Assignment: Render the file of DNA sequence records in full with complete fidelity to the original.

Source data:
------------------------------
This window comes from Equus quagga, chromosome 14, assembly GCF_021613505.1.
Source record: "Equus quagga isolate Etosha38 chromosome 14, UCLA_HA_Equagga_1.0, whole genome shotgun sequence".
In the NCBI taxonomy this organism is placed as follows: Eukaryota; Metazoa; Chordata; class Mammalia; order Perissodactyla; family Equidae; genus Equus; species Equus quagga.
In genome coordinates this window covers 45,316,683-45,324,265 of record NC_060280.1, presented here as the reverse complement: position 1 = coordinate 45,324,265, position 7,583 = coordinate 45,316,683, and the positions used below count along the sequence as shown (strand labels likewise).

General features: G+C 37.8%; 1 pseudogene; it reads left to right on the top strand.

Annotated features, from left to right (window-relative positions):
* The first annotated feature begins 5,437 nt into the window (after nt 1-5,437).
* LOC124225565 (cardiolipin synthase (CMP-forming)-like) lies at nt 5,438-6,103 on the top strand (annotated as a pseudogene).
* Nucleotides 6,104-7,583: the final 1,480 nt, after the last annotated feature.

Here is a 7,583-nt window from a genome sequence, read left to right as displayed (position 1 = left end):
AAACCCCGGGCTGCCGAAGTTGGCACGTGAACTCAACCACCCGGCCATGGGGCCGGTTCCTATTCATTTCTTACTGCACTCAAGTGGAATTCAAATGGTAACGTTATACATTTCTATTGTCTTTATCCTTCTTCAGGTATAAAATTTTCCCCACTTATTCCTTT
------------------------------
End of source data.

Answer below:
This window comes from Equus quagga, chromosome 14, assembly GCF_021613505.1.
Source record: "Equus quagga isolate Etosha38 chromosome 14, UCLA_HA_Equagga_1.0, whole genome shotgun sequence".
In the NCBI taxonomy this organism is placed as follows: Eukaryota; Metazoa; Chordata; class Mammalia; order Perissodactyla; family Equidae; genus Equus; species Equus quagga.
In genome coordinates this window covers 45,316,683-45,324,265 of record NC_060280.1, presented here as the reverse complement: position 1 = coordinate 45,324,265, position 7,583 = coordinate 45,316,683, and the positions used below count along the sequence as shown (strand labels likewise).

General features: G+C 37.8%; 1 pseudogene; it reads left to right on the top strand.

Annotated features, from left to right (window-relative positions):
* The first annotated feature begins 5,437 nt into the window (after nt 1-5,437).
* LOC124225565 (cardiolipin synthase (CMP-forming)-like) lies at nt 5,438-6,103 on the top strand (annotated as a pseudogene).
* Nucleotides 6,104-7,583: the final 1,480 nt, after the last annotated feature.

Here is a 7,583-nt window from a genome sequence, read left to right as displayed (position 1 = left end):
AAACCCCGGGCTGCCGAAGTTGGCACGTGAACTCAACCACCCGGCCATGGGGCCGGTTCCTATTCATTTCTTACTGCACTCAAGTGGAATTCAAATGGTAACGTTATACATTTCTATTGTCTTTATCCTTCTTCAGGTATAAAATTTTCCCCACTTATTCCTTT